Teacher freedoms 2013


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Teacher freedoms 2013

  1. 1. Teacher FreedomsDeidra Gorman, DarciJarstad, Emily Kreger
  2. 2. Freedom of Expression Provided teachers words do notcreate “material disruption” to thedistrict, school or employees, theyare afforded the same rights asevery other citizen.Connick v Meyers – School district employeescirculated a petition regarding the function of theoffice. This was not upheld as freedom ofexpression due to the nature of the petition, itscirculation at school, and the lack of regard ofproper channels of dealing with sub par behavior.
  3. 3. Speech Outside the SchoolEnvironment Pickering – Teachers are affordedthe same rights out of school as anyother citizen. Pickering’s letter tothe editor about the school districtwas deemed within his rights eventhough it misrepresented facts.
  4. 4. Academic Freedom Teachers in the public schools mustteach the curriculum in a way thatis appropriate for the students’ age,maturity and intellectual level.Inappropriate and controversialmaterial is generally not supportedby courts. Fowler – A tenured teacher wasdischarged for showing Pink Floyd’sThe Wall because the teacherdisregarded the district’s no rated Rrule.
  5. 5. Freedom of Association Teachers have the rights of everycitizen which allows them toassociate with other people of theirchoice without threat ofpunishment. Supreme Court states “a teacherserves as a role model for hisstudents, exerting a subtle but animportant influence over theirperceptions and values.”
  6. 6. Membership in SubversiveOrganizations Elfbrandt v Russel – “Those whojoin an organization but do notshare its unlawful purposes and whodo not participate in its unlawfulactivities surely pose no threat,either as a citizen or as a publicemployee”
  7. 7. Political Rights Teachers have the same rights andfreedoms enjoyed by all citizens. Teachers must limit their politicalactivities away from the classroomand outside of the school day.
  8. 8. Right to Hold Office Teachers can legally hold publicoffice. Some school board policydictates that teachers runningfor/holding office must take a leaveof absence to do so. In no circumstance, can theteacher’s contract be cancelled dueto running for/holding office.
  9. 9. Participation in PoliticalCampaigns Teachers have the right toparticipate in political campaignsprovided it does not interfere withthe school. District cannot prevent, threaten,harass or discriminate teachersbased on their participation inpolitical campaigns.
  10. 10. Dress and Grooming There is a long record of generaldisagreement in the courts aboutschool districts trying to regulateteacher appearance. East Hartford Education Associationv Board of Education of Town ofEast Hartford – Court upheld thedress code of wearing a tie.
  11. 11. Unwed Pregnant Teachers Courts tend to vary in rulings regardingunwed pregnant teachers 1960s and 1970s – courts were moreinclined to rule against single teacherswho were dismissed by school boardswhen they reported their pregnancy Mid 1970s and early 1980s – Courtsbecame less inclined to rule against unwedpregnant teachers without carefullyweighing all aspects of each case
  12. 12. Unwed Pregnant Teachers Cont. Courts considered teacher’s overallperformance record, the impact of theteacher’s actions on students, and, moreimportant, the extent to which theteacher’s actions adversely affect theireffectiveness as a teacher Courts may also consider communitystandards and the extent to which theteacher’s conduct violates the ethics of thecommunity Overall, large variance among courts inaddressing pregnancy among unwedteachers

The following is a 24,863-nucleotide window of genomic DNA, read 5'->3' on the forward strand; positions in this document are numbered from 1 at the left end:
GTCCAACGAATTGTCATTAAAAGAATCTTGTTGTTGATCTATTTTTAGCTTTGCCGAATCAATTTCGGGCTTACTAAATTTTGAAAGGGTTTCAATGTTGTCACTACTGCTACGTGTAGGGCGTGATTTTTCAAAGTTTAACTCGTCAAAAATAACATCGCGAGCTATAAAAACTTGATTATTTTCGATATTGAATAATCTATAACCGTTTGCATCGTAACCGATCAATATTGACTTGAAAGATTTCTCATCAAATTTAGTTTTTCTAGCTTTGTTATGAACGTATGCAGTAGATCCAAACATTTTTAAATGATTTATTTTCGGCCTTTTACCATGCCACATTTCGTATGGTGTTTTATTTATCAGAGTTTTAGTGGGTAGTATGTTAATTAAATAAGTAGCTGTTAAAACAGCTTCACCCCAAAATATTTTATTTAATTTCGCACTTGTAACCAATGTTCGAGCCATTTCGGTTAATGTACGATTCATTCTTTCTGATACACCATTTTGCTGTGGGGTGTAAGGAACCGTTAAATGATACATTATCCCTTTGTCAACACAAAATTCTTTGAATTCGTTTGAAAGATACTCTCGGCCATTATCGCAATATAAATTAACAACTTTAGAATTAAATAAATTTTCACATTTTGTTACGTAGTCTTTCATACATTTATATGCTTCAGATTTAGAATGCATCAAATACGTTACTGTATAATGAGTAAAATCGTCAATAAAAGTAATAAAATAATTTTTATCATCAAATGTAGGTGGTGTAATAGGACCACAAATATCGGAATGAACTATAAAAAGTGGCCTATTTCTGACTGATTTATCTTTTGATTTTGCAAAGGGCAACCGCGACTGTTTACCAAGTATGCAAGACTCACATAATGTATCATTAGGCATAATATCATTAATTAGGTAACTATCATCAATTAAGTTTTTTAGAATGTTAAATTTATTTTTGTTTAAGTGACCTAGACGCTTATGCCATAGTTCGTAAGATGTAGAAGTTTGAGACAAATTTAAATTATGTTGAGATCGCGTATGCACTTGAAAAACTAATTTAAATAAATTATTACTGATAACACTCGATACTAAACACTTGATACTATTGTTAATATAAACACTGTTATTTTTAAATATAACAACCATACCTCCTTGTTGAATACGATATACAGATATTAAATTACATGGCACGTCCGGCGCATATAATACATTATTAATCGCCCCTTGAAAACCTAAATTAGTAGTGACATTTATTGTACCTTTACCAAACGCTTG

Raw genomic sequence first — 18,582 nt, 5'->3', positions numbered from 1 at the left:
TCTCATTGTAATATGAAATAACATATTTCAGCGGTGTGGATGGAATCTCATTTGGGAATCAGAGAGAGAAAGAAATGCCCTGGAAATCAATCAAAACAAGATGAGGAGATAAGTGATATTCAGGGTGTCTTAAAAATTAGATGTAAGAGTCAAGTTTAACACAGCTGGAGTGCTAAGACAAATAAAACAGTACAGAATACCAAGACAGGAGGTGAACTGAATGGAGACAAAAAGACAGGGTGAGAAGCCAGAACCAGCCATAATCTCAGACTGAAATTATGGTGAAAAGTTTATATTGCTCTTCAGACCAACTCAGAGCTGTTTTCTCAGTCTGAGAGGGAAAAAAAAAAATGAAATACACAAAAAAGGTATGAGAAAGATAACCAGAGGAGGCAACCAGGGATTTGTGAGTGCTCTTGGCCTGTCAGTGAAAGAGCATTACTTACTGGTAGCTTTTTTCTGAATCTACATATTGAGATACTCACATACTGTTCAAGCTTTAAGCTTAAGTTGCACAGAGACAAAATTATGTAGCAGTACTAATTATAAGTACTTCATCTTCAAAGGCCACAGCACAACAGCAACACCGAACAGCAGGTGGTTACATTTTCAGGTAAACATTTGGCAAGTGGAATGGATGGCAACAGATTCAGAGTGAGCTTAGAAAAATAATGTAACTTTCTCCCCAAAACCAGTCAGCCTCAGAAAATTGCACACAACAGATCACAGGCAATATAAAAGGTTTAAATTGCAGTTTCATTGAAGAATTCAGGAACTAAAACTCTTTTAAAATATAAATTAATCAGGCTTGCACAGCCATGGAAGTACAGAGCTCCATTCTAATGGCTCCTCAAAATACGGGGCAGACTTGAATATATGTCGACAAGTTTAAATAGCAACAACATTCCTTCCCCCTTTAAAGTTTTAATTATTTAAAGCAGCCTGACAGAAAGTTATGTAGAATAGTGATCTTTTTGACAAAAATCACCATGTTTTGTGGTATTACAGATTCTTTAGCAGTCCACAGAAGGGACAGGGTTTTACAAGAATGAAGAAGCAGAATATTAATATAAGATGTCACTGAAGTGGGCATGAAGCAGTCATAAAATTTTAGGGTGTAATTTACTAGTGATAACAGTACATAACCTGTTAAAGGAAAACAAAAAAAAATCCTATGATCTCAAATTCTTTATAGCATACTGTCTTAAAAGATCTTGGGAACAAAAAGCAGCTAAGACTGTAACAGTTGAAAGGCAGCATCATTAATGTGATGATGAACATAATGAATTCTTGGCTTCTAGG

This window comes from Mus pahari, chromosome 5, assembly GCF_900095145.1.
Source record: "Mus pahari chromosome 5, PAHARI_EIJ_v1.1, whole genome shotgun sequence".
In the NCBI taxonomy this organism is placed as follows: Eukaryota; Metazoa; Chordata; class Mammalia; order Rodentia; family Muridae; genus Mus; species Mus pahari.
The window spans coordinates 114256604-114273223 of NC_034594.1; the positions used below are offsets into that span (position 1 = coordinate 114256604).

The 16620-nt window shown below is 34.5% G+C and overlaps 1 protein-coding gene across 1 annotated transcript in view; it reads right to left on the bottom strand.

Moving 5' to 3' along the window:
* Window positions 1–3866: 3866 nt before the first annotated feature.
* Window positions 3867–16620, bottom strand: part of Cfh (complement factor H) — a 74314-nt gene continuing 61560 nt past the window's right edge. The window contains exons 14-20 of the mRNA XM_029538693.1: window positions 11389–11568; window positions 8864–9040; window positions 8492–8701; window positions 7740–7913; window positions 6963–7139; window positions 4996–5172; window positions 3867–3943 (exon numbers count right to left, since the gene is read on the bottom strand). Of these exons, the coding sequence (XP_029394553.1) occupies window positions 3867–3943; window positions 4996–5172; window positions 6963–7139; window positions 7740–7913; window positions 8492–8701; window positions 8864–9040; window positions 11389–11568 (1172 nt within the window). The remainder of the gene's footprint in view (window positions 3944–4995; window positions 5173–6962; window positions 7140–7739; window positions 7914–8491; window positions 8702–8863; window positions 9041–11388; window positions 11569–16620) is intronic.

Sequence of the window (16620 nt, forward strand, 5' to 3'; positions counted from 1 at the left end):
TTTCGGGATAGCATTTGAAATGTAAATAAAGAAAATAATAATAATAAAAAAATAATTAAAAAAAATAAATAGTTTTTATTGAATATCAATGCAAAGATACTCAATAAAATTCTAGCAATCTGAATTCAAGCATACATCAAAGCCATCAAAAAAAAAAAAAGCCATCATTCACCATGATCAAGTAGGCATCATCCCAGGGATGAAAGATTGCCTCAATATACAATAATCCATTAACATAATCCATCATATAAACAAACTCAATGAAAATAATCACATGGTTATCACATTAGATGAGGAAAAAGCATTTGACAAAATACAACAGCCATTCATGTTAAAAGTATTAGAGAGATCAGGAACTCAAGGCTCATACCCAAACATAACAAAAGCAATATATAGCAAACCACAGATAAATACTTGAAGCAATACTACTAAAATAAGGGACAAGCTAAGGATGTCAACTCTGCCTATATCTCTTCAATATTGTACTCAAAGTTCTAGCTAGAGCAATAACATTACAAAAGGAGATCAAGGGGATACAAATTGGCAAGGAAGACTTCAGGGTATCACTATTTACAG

13. 13. Right to Privacy Right to privacy of teachers and administratorsshould be respected to the extent that they donot violate the integrity of the community orrender the teacher/administrator ineffective inperforming professional duties Burden of proof lies with school boards todemonstrate that lifestyle choice adverselyaffects the integrity of the district or that theconduct of the teacher/administrator has adetrimental effect on his/her relations withstudents or parents
  14. 14. Religious Discrimination in PublicSchools Title VII addresses any forms of religiousdiscrimination regarding employment. Religion is defined under Title VII toinclude “all aspects of religiousobservances, practices, and beliefs.” Employer, including school board, mustmake reasonable accommodations to theemployee’s religion, unless the employercan demonstrate the inability to do sobased on undue hardship.
  15. 15. Religious Discrimination in PublicSchools School officials must makeallowances for teachers’ religiousobservances if such observances donot create substantial disruption tothe educational process Examples: personal leave to attenda religious convention or to observea religious holiday
  16. 16. Family and Medical Leave Act (FMLA) Family and Medical Leave Act was passed by Congress in1993 Designed to allow eligible employees up to a total oftwelve work weeks of unpaid leave during any twelve-month period for one or more of the following reasons: Birth and care of the newborn child of the employee Placement with the employee of a son/daughter foradoption or foster care Caring for an immediate family member with a serioushealth condition Medical leave when the employee is unable to workbecause of a serious health condition
  17. 17. FMLA Cont. Employers with fifty or more employeesare covered by this act Eligible employee must be employed forat least twelve months or for at least1,250 hours over the previous twelvemonths An employer may raise questions of theemployee to confirm whether the leave isneeded or being taken for qualified FMLApurposes
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